By Paula Silva
Christmas. A time for joining the family to celebrate life. Usually these family meetings are around a table this is also a time known for an overeating behaviour. The rule should be “Moderation”. Our health depends on what we eat and if we wish celebrate Christmas for many years and in good health, one of our resolutions for 2020 must be eat healthy. I recommend the Mediterranean Diet (MD) and this suggestion is based in strong scientific evidence, which shows that MD has been associated with several benefits such as reduced total mortality and reduced risk of several diseases, including selected cancers, cognitive impairment, and the metabolic syndrome and its components, such as obesity, hypertension, hyperglycaemia and hyperlipidaemia. But we should be aware that as important as the food we eat is how we eat. We must choose healthy food but also the right dietary pattern and eating behaviour, the best cooking techniques and a healthy lifestyle behaviour.
In many cities of Portugal in Christmas night people usually eat boiled or grilled cod and Portuguese cabbage, both dressed with extra virgin olive oil. Along the year extra virgin olive oil should be the essential dietary fat, with the consequent high monounsaturated/saturated fat ratio. Typical of this holyday season are also the nuts as tree nuts, almonds, hazelnuts, pistachios among others. Dry fruits have been consumed for thousands of years and small portions along the day are recommended. MD also recommends high consumption of legumes, fruits, vegetables, and fish, moderate consumption of milk and dairy products and low consumption of meat and meat products.
Fruits and vegetables nutritive value is high. Besides the macronutrients found in these plants, including carbohydrate, protein, and fat they also contain micronutrients, bioactive ingredients, and dietary fibre that can prevent the chronic diseases like non-communicable diseases. Anthocyanins are water-soluble phytochemicals, and they are categorised under the group of flavonoids, which is a class of phenolic compounds. Anthocyanins provide colouration as well as nutritional and health benefits. Scientific evidence show that anthocyanins have protective roles against degenerative diseases, such as cancer and cardiovascular disease. They also possess antioxidant capability and therefore protect the human body against oxidative stress, by scavenging the free radicals which might cause oxidative damage and chronic diseases.
And what about wine? Wine should be consumed with meals, and in moderate amounts (15 g alcohol/day). Such tolerance refers exclusively to adults with a consumption limited to no more than 2 glasses of wine or equivalent (200 mL; <40 g alcohol/day) for men and no more than 1 glass for women (100 mL; <20 g alcohol/day). Wine contains polyphenols, which contribute to the characteristic colours and flavours of wine and act as natural wine preservatives that allows a long aging process. Polyphenols are the principal compounds related to the wine consumption benefits due to their antioxidant and free radical scavenging properties. This class of compounds has been proven to exert important health effects, acting as reactive oxygen species which are considered the main cause of different cardiovascular and neurodegenerative diseases.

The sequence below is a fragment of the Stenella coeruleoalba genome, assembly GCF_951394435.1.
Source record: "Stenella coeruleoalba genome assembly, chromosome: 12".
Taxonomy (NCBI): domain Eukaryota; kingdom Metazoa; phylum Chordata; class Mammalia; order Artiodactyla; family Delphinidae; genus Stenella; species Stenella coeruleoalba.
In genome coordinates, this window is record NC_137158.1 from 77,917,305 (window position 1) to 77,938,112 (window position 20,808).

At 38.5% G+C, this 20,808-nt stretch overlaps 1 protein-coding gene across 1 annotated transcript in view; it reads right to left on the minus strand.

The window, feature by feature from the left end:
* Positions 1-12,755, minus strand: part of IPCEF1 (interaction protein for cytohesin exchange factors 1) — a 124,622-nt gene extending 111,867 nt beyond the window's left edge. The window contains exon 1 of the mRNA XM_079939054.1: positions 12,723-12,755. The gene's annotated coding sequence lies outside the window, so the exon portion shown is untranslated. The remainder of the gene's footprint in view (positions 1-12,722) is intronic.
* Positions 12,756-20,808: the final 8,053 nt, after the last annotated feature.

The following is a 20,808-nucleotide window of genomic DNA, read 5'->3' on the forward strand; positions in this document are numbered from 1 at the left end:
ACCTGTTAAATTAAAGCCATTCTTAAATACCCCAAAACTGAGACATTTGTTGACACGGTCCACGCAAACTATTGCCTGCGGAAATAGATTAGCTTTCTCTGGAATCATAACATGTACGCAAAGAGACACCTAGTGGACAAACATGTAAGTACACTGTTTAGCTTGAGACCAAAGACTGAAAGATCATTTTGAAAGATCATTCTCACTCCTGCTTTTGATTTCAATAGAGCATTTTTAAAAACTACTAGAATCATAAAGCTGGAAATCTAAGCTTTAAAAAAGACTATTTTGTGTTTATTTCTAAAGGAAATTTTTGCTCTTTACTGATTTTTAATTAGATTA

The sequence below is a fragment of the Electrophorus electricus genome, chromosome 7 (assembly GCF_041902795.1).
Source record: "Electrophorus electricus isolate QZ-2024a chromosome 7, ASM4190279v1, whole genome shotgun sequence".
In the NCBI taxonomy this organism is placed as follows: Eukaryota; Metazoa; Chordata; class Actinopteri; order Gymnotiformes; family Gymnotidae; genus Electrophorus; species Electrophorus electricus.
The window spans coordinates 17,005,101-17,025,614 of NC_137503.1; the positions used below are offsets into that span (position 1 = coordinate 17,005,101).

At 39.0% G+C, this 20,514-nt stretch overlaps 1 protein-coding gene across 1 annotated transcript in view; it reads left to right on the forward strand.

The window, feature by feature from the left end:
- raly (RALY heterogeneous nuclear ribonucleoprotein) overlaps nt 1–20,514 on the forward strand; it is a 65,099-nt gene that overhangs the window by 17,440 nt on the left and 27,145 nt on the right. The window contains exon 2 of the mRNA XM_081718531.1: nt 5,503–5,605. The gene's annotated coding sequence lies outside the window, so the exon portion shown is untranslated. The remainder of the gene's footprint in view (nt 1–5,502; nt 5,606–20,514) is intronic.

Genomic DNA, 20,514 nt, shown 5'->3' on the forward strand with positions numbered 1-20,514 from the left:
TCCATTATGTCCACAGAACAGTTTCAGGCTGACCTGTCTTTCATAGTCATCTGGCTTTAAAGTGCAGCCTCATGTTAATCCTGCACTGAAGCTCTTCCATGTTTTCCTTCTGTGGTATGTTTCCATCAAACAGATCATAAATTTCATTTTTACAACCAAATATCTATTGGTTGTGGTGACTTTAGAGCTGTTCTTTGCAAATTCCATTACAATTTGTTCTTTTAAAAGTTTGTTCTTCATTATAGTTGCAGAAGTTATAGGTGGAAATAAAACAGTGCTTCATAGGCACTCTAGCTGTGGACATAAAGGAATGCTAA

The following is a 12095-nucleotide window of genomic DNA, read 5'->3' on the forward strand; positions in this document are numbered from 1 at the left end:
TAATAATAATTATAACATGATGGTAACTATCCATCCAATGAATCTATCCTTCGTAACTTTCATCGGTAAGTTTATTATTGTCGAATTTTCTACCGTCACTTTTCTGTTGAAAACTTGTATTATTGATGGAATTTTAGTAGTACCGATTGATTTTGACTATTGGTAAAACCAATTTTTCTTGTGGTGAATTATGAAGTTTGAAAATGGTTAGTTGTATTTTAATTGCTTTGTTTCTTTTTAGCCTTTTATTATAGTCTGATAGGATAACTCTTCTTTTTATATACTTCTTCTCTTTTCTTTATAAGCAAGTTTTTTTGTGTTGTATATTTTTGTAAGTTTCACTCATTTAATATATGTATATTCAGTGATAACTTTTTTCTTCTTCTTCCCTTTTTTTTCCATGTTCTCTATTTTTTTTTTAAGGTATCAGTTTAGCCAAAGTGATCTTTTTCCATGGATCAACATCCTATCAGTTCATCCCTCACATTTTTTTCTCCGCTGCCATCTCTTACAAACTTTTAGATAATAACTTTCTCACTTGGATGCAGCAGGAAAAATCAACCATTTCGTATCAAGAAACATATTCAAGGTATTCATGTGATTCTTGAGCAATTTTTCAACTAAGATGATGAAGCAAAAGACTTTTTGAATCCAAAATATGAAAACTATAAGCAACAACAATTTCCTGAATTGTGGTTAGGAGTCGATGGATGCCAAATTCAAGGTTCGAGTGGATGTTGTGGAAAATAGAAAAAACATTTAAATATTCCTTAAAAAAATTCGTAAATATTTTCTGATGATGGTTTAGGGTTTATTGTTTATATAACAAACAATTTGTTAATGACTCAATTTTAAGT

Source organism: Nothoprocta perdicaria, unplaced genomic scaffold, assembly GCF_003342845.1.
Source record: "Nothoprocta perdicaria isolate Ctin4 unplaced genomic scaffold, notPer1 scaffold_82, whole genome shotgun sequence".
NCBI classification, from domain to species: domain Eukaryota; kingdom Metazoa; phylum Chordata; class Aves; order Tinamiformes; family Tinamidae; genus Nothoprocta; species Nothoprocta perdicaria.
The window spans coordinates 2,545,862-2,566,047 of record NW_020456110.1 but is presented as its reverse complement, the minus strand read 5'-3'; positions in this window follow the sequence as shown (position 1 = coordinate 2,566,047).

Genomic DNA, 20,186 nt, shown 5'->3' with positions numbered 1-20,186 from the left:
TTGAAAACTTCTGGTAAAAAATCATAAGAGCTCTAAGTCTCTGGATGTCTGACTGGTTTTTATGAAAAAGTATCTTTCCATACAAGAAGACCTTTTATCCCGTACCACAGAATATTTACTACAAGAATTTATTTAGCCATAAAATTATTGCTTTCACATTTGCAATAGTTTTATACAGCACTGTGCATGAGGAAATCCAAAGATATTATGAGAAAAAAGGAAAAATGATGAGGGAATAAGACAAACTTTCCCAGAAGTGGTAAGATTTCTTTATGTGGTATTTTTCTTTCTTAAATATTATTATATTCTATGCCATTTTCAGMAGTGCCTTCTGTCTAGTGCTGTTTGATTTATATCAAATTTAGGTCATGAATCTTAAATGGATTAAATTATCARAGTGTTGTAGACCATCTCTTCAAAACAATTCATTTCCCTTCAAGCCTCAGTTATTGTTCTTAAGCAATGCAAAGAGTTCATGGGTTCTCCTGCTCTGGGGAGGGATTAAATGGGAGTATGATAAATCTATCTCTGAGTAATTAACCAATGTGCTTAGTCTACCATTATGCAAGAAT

Despite all the evidences of polyphenols health benefits, more information is needed about this issue, specially at molecular level. I am very pleased to announce that I am in the editorial team of two special issues of Molecules.
In the special issue “Benefits of the Mediterranean Diet–Wine Association: Role of Components”, I shared the editorial responsibility with Prof. Dr. Norbert Latruffe and are accepted any manuscripts related to polyphenols, resveratrol, aging, antioxidant, wine, health, Mediterranean diet, nutrition, diseases, welfare, behaviour, etc. at the level of mechanisms, analysis, and experimental and epidemiological studies. Please note that the elucidation of the molecular mechanisms involved in the protector effects of both wine and Mediterranean food components motivated Science & Wine to promote Conference on “Wine Consumption in the Mediterranean Diet: A clarification about health effects” be held in Porto on 4–5 June 2020, https://www.science-and-wineconferences.
The other special issue is called “Anthocyanin” and the guest editor is Prof. Dr. Luciana Mosca, for this one authors are invited to submit manuscripts which focus on aspects related to anthocyanins, such as isolation and analytical characterization, biological activities (antioxidant, health promoting, antimicrobial), and nutritional aspects of anthocyanins intake (from absorption and metabolism to functional foods/nutraceuticals).
Molecules is an Open Access Journal by MDPI with high visibility [indexed by the Science Citation Index Expanded (Web of Science) IF of 3.060, MEDLINE (PubMed), Scopus and other databases] and with rapid publication, manuscripts are peer-reviewed and a first decision provided to authors approximately 13.1 days after submission; acceptance to publication is undertaken in 2.7 days (median values for papers published in this journal in the first half of 2019).
I want to finish this post wishing to all Science & Wine followers a Merry Christmas with health and peace.